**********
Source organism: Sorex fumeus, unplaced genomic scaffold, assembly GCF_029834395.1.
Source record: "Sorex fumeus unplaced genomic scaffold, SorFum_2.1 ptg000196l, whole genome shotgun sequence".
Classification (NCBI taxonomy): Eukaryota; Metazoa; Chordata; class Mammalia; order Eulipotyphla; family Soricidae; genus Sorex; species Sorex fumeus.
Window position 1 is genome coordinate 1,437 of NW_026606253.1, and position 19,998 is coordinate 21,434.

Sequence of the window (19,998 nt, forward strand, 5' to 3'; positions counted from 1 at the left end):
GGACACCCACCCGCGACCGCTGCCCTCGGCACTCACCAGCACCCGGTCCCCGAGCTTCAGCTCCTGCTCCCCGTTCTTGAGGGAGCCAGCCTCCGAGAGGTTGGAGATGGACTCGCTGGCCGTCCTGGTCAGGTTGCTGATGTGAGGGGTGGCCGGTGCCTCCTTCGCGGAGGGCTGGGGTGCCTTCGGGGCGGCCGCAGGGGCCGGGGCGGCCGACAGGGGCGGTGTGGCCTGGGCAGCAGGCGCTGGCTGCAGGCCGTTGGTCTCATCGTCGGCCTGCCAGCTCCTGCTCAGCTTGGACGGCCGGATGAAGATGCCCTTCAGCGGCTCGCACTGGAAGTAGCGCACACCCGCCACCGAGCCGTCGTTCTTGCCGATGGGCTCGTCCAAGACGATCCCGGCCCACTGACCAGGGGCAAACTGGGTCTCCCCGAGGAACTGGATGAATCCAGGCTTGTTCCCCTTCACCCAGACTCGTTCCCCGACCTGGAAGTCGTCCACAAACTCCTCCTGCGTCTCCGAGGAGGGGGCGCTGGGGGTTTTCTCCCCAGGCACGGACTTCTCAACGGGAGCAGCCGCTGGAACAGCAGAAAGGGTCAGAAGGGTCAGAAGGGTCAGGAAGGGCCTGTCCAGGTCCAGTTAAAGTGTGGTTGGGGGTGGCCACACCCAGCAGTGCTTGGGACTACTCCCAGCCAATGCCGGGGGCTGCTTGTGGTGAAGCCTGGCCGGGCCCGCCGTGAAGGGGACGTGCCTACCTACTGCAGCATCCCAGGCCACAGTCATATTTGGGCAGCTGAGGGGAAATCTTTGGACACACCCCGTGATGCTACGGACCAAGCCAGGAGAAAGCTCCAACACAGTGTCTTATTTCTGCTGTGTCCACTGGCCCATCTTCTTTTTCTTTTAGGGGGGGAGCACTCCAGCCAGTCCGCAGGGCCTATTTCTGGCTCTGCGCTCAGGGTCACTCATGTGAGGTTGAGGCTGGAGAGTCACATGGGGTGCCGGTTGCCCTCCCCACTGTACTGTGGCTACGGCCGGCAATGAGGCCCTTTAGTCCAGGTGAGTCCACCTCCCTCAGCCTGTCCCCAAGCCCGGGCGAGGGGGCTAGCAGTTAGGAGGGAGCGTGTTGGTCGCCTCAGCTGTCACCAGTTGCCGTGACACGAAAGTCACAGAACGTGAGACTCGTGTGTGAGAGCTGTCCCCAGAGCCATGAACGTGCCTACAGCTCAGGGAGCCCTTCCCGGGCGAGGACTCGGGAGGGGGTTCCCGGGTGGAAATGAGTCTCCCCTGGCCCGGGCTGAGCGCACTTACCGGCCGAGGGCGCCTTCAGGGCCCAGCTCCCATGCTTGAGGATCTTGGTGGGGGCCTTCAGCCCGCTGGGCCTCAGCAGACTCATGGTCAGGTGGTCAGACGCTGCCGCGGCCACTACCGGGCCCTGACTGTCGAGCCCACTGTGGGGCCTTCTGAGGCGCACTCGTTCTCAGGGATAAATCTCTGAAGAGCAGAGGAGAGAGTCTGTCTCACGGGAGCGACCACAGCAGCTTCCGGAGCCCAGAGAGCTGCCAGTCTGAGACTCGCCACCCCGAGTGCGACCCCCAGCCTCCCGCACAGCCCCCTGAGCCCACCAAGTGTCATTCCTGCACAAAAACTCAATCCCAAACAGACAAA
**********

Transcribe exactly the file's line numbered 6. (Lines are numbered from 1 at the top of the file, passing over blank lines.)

GGACACCCACCCGCGACCGCTGCCCTCGGCACTCACCAGCACCCGGTCCCCGAGCTTCAGCTCCTGCTCCCCGTTCTTGAGGGAGCCAGCCTCCGAGAGGTTGGAGATGGACTCGCTGGCCGTCCTGGTCAGGTTGCTGATGTGAGGGGTGGCCGGTGCCTCCTTCGCGGAGGGCTGGGGTGCCTTCGGGGCGGCCGCAGGGGCCGGGGCGGCCGACAGGGGCGGTGTGGCCTGGGCAGCAGGCGCTGGCTGCAGGCCGTTGGTCTCATCGTCGGCCTGCCAGCTCCTGCTCAGCTTGGACGGCCGGATGAAGATGCCCTTCAGCGGCTCGCACTGGAAGTAGCGCACACCCGCCACCGAGCCGTCGTTCTTGCCGATGGGCTCGTCCAAGACGATCCCGGCCCACTGACCAGGGGCAAACTGGGTCTCCCCGAGGAACTGGATGAATCCAGGCTTGTTCCCCTTCACCCAGACTCGTTCCCCGACCTGGAAGTCGTCCACAAACTCCTCCTGCGTCTCCGAGGAGGGGGCGCTGGGGGTTTTCTCCCCAGGCACGGACTTCTCAACGGGAGCAGCCGCTGGAACAGCAGAAAGGGTCAGAAGGGTCAGAAGGGTCAGGAAGGGCCTGTCCAGGTCCAGTTAAAGTGTGGTTGGGGGTGGCCACACCCAGCAGTGCTTGGGACTACTCCCAGCCAATGCCGGGGGCTGCTTGTGGTGAAGCCTGGCCGGGCCCGCCGTGAAGGGGACGTGCCTACCTACTGCAGCATCCCAGGCCACAGTCATATTTGGGCAGCTGAGGGGAAATCTTTGGACACACCCCGTGATGCTACGGACCAAGCCAGGAGAAAGCTCCAACACAGTGTCTTATTTCTGCTGTGTCCACTGGCCCATCTTCTTTTTCTTTTAGGGGGGGAGCACTCCAGCCAGTCCGCAGGGCCTATTTCTGGCTCTGCGCTCAGGGTCACTCATGTGAGGTTGAGGCTGGAGAGTCACATGGGGTGCCGGTTGCCCTCCCCACTGTACTGTGGCTACGGCCGGCAATGAGGCCCTTTAGTCCAGGTGAGTCCACCTCCCTCAGCCTGTCCCCAAGCCCGGGCGAGGGGGCTAGCAGTTAGGAGGGAGCGTGTTGGTCGCCTCAGCTGTCACCAGTTGCCGTGACACGAAAGTCACAGAACGTGAGACTCGTGTGTGAGAGCTGTCCCCAGAGCCATGAACGTGCCTACAGCTCAGGGAGCCCTTCCCGGGCGAGGACTCGGGAGGGGGTTCCCGGGTGGAAATGAGTCTCCCCTGGCCCGGGCTGAGCGCACTTACCGGCCGAGGGCGCCTTCAGGGCCCAGCTCCCATGCTTGAGGATCTTGGTGGGGGCCTTCAGCCCGCTGGGCCTCAGCAGACTCATGGTCAGGTGGTCAGACGCTGCCGCGGCCACTACCGGGCCCTGACTGTCGAGCCCACTGTGGGGCCTTCTGAGGCGCACTCGTTCTCAGGGATAAATCTCTGAAGAGCAGAGGAGAGAGTCTGTCTCACGGGAGCGACCACAGCAGCTTCCGGAGCCCAGAGAGCTGCCAGTCTGAGACTCGCCACCCCGAGTGCGACCCCCAGCCTCCCGCACAGCCCCCTGAGCCCACCAAGTGTCATTCCTGCACAAAAACTCAATCCCAAACAGACAAA